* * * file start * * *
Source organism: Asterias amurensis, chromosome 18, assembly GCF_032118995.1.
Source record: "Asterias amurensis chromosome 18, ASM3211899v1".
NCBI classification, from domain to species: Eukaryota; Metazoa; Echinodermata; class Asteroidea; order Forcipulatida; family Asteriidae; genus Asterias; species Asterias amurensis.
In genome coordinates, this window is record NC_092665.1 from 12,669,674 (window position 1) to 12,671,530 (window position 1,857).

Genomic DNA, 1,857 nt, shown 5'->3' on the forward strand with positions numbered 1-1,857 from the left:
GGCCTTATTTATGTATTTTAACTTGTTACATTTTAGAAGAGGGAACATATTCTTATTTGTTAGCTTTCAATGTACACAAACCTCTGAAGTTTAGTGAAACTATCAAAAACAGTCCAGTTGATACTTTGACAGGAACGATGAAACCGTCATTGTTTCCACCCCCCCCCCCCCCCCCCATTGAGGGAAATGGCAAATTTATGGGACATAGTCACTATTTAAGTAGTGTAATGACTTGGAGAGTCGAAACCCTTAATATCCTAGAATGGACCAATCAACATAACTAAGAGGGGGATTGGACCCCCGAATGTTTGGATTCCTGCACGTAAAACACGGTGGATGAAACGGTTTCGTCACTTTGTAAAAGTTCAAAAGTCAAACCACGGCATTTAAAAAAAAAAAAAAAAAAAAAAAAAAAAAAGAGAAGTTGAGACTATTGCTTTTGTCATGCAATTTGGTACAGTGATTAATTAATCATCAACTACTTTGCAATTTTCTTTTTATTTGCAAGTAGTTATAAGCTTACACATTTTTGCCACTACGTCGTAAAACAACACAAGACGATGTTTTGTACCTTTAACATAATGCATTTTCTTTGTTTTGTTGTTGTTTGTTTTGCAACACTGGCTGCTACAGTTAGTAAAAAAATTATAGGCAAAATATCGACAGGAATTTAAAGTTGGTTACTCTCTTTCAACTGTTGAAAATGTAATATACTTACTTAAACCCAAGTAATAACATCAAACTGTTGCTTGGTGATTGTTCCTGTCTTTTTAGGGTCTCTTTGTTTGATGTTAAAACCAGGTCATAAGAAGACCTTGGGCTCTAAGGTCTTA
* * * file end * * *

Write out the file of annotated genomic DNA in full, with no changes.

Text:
Source organism: Asterias amurensis, chromosome 18, assembly GCF_032118995.1.
Source record: "Asterias amurensis chromosome 18, ASM3211899v1".
NCBI classification, from domain to species: Eukaryota; Metazoa; Echinodermata; class Asteroidea; order Forcipulatida; family Asteriidae; genus Asterias; species Asterias amurensis.
In genome coordinates, this window is record NC_092665.1 from 12,669,674 (window position 1) to 12,671,530 (window position 1,857).

Genomic DNA, 1,857 nt, shown 5'->3' on the forward strand with positions numbered 1-1,857 from the left:
GGCCTTATTTATGTATTTTAACTTGTTACATTTTAGAAGAGGGAACATATTCTTATTTGTTAGCTTTCAATGTACACAAACCTCTGAAGTTTAGTGAAACTATCAAAAACAGTCCAGTTGATACTTTGACAGGAACGATGAAACCGTCATTGTTTCCACCCCCCCCCCCCCCCCCCATTGAGGGAAATGGCAAATTTATGGGACATAGTCACTATTTAAGTAGTGTAATGACTTGGAGAGTCGAAACCCTTAATATCCTAGAATGGACCAATCAACATAACTAAGAGGGGGATTGGACCCCCGAATGTTTGGATTCCTGCACGTAAAACACGGTGGATGAAACGGTTTCGTCACTTTGTAAAAGTTCAAAAGTCAAACCACGGCATTTAAAAAAAAAAAAAAAAAAAAAAAAAAAAAAGAGAAGTTGAGACTATTGCTTTTGTCATGCAATTTGGTACAGTGATTAATTAATCATCAACTACTTTGCAATTTTCTTTTTATTTGCAAGTAGTTATAAGCTTACACATTTTTGCCACTACGTCGTAAAACAACACAAGACGATGTTTTGTACCTTTAACATAATGCATTTTCTTTGTTTTGTTGTTGTTTGTTTTGCAACACTGGCTGCTACAGTTAGTAAAAAAATTATAGGCAAAATATCGACAGGAATTTAAAGTTGGTTACTCTCTTTCAACTGTTGAAAATGTAATATACTTACTTAAACCCAAGTAATAACATCAAACTGTTGCTTGGTGATTGTTCCTGTCTTTTTAGGGTCTCTTTGTTTGATGTTAAAACCAGGTCATAAGAAGACCTTGGGCTCTAAGGTCTTA